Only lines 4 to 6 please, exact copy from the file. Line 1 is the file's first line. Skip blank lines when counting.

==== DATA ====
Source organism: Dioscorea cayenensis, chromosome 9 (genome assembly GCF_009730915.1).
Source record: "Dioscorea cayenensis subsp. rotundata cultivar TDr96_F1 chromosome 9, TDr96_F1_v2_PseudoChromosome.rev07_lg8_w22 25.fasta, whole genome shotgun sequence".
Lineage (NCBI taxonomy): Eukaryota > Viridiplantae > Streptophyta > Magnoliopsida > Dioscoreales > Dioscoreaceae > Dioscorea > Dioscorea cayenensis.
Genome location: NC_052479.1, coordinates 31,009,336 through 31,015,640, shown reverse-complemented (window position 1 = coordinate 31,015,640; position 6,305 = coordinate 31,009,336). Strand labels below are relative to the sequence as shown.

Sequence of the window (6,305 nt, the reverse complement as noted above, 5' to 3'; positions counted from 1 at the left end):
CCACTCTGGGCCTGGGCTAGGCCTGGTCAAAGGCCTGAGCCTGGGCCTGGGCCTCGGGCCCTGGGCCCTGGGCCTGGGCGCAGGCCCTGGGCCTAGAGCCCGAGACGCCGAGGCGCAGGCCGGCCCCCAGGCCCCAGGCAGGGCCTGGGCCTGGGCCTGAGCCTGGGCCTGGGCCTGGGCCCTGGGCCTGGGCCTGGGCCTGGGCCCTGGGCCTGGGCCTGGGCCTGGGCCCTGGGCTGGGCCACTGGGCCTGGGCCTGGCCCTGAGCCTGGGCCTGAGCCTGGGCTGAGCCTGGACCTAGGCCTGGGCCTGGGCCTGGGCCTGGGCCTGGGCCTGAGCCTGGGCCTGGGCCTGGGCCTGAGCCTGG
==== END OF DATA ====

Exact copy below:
Genome location: NC_052479.1, coordinates 31,009,336 through 31,015,640, shown reverse-complemented (window position 1 = coordinate 31,015,640; position 6,305 = coordinate 31,009,336). Strand labels below are relative to the sequence as shown.

Sequence of the window (6,305 nt, the reverse complement as noted above, 5' to 3'; positions counted from 1 at the left end):
CCACTCTGGGCCTGGGCTAGGCCTGGTCAAAGGCCTGAGCCTGGGCCTGGGCCTCGGGCCCTGGGCCCTGGGCCTGGGCGCAGGCCCTGGGCCTAGAGCCCGAGACGCCGAGGCGCAGGCCGGCCCCCAGGCCCCAGGCAGGGCCTGGGCCTGGGCCTGAGCCTGGGCCTGGGCCTGGGCCCTGGGCCTGGGCCTGGGCCTGGGCCCTGGGCCTGGGCCTGGGCCTGGGCCCTGGGCTGGGCCACTGGGCCTGGGCCTGGCCCTGAGCCTGGGCCTGAGCCTGGGCTGAGCCTGGACCTAGGCCTGGGCCTGGGCCTGGGCCTGGGCCTGGGCCTGAGCCTGGGCCTGGGCCTGGGCCTGAGCCTGG